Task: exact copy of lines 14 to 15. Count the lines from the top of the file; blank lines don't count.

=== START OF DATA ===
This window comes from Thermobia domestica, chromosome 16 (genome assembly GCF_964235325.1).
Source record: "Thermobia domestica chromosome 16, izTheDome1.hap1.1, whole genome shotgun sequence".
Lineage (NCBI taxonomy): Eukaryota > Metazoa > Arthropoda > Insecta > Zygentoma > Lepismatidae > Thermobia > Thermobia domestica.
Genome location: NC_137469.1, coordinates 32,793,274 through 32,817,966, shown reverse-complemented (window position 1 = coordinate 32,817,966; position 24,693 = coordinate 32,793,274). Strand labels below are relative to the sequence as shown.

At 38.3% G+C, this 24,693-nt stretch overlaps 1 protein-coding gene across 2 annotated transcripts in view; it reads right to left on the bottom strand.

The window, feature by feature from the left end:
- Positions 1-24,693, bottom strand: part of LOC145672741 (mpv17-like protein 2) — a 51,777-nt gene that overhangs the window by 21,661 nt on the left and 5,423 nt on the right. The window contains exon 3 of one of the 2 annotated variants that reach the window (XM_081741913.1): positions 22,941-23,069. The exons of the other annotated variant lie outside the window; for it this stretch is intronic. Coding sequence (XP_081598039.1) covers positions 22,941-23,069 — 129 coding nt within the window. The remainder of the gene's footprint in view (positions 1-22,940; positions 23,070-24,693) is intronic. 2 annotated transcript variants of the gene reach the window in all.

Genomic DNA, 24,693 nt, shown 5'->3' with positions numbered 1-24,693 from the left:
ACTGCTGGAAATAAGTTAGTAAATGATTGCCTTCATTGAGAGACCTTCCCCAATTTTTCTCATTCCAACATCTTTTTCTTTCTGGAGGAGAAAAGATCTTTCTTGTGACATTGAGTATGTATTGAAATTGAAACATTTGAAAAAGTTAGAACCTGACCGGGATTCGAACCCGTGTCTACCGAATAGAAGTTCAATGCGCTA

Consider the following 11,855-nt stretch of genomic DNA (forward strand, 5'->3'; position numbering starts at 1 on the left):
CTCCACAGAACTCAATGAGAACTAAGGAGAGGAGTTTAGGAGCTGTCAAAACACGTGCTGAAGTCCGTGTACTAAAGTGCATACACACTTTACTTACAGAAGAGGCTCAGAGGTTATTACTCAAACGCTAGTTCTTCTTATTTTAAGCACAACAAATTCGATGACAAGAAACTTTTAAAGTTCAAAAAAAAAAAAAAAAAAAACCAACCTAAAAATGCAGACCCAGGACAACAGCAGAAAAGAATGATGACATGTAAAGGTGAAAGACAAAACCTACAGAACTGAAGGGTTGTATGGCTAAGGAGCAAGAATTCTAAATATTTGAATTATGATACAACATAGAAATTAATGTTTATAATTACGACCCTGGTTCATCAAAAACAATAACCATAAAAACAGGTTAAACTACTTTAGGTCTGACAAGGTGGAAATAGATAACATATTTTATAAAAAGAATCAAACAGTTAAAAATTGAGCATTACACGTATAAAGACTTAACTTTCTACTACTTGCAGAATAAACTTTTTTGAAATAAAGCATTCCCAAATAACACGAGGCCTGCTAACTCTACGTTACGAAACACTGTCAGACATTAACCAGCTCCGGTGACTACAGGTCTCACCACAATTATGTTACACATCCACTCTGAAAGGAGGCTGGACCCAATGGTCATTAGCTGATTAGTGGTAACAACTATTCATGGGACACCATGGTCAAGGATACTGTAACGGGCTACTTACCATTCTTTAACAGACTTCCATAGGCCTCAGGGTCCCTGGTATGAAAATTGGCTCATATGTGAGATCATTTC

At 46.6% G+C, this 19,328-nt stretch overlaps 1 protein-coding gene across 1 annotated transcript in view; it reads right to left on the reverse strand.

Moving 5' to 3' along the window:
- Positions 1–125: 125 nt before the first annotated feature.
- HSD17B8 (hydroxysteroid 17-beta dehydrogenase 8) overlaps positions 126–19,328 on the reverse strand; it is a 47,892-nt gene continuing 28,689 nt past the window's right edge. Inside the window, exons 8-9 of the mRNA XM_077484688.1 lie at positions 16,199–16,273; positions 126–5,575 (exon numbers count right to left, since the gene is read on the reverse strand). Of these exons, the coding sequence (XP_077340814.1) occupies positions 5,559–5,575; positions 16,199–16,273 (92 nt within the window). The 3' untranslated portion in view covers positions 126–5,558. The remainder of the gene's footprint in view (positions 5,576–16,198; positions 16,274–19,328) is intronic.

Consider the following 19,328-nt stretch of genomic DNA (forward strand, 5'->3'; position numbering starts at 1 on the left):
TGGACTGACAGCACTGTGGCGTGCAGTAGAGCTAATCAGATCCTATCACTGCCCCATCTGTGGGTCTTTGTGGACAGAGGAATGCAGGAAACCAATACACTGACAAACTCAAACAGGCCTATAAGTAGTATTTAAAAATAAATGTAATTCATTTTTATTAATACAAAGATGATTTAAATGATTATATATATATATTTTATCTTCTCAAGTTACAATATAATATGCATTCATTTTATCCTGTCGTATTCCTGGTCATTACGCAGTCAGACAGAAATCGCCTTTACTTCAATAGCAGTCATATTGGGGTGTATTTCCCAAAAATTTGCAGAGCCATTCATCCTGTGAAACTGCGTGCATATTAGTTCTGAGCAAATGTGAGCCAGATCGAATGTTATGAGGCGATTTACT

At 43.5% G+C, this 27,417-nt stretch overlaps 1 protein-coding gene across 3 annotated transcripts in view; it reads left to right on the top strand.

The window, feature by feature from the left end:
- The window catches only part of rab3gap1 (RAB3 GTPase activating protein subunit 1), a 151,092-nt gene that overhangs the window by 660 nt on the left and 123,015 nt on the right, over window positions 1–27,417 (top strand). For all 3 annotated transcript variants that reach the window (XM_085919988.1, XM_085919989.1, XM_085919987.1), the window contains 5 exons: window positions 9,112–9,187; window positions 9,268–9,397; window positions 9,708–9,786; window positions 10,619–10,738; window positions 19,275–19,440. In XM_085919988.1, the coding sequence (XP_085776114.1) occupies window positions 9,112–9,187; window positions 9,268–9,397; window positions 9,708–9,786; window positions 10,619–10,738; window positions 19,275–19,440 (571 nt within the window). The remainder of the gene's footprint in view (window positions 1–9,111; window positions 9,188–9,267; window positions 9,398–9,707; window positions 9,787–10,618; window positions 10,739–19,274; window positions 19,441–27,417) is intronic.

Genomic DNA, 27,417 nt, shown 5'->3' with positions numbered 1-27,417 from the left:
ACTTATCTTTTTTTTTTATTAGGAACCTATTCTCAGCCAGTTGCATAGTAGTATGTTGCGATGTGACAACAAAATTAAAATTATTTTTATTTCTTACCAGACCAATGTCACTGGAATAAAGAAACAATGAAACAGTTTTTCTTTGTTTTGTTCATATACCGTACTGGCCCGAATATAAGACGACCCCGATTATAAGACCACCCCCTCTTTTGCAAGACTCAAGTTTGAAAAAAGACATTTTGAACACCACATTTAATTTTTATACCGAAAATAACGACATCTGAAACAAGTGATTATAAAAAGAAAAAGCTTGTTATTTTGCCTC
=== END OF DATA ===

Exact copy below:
- Positions 1–125: 125 nt before the first annotated feature.
- HSD17B8 (hydroxysteroid 17-beta dehydrogenase 8) overlaps positions 126–19,328 on the reverse strand; it is a 47,892-nt gene continuing 28,689 nt past the window's right edge. Inside the window, exons 8-9 of the mRNA XM_077484688.1 lie at positions 16,199–16,273; positions 126–5,575 (exon numbers count right to left, since the gene is read on the reverse strand). Of these exons, the coding sequence (XP_077340814.1) occupies positions 5,559–5,575; positions 16,199–16,273 (92 nt within the window). The 3' untranslated portion in view covers positions 126–5,558. The remainder of the gene's footprint in view (positions 5,576–16,198; positions 16,274–19,328) is intronic.